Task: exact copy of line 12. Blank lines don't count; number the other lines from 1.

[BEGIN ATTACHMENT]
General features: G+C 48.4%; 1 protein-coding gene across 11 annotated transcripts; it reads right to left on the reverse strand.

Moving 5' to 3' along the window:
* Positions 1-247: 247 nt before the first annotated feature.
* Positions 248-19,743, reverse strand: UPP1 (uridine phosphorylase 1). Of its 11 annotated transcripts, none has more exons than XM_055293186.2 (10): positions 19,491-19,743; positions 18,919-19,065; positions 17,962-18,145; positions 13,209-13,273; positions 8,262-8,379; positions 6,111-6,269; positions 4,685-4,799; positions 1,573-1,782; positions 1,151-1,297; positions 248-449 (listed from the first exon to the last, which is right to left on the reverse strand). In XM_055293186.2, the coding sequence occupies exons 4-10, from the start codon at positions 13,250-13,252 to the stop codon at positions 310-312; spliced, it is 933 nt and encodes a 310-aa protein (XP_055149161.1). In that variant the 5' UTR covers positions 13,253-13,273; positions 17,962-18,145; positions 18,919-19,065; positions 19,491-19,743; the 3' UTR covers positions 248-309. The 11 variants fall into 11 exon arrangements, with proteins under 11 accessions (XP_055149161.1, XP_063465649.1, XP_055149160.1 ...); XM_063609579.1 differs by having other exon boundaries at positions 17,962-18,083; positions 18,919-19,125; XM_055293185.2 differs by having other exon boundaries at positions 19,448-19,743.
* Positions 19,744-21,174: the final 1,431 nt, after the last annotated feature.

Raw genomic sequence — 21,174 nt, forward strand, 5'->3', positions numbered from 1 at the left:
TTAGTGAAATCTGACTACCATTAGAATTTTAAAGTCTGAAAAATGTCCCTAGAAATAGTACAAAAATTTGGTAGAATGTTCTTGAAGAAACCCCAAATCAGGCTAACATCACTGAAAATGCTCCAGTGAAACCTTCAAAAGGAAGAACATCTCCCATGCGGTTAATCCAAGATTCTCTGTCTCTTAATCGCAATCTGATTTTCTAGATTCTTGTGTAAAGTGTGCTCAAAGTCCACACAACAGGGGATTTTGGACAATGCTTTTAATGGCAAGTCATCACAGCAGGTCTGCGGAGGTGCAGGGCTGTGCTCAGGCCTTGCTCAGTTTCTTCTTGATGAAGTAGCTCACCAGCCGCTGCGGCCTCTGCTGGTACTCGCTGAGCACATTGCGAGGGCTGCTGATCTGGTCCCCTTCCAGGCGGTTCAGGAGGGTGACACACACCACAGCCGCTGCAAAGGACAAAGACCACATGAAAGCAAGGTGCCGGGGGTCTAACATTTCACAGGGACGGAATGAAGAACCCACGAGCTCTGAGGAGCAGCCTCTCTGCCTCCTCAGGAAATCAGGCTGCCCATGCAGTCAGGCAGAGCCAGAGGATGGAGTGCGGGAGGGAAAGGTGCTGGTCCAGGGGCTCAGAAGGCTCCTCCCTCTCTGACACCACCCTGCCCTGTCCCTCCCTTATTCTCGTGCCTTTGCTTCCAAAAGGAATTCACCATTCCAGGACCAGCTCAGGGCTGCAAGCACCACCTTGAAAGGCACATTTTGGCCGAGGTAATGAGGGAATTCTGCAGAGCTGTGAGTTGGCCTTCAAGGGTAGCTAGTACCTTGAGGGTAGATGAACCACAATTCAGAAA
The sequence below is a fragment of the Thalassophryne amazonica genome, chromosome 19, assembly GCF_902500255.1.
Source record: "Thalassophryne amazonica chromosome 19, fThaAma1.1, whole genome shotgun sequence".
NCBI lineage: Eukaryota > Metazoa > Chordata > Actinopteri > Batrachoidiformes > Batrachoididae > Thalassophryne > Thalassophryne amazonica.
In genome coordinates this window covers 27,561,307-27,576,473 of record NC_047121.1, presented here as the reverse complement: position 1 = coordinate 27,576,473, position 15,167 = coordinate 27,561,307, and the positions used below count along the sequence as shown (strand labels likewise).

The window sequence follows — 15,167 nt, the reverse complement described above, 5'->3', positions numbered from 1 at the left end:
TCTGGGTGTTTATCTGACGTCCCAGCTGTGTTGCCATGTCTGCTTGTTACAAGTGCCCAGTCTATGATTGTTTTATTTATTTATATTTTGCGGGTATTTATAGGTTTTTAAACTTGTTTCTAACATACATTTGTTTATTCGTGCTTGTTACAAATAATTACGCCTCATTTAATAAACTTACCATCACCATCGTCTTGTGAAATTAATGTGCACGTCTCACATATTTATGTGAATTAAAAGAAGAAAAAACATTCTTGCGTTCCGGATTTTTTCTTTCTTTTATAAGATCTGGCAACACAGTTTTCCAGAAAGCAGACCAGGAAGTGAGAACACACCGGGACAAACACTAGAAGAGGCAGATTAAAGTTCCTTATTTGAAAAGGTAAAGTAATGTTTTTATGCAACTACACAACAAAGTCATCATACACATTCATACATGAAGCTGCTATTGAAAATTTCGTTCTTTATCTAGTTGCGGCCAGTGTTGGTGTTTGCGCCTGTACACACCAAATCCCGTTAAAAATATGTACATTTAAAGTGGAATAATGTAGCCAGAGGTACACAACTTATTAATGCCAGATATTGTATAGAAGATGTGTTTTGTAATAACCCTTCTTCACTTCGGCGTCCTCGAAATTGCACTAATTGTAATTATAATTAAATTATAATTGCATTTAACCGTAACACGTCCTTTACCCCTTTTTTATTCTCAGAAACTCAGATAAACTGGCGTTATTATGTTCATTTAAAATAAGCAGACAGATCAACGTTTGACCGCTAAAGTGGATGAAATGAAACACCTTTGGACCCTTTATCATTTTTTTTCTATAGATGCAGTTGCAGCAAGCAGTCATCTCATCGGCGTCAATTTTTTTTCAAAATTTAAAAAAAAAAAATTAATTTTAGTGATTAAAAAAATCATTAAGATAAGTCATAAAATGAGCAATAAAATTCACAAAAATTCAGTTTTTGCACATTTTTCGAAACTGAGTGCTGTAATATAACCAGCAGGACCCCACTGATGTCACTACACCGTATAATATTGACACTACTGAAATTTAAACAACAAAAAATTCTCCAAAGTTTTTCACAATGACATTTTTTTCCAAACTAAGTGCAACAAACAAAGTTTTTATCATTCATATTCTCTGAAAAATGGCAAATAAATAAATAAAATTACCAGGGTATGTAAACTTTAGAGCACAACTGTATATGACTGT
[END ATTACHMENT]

The window sequence follows — 15,167 nt, the reverse complement described above, 5'->3', positions numbered from 1 at the left end: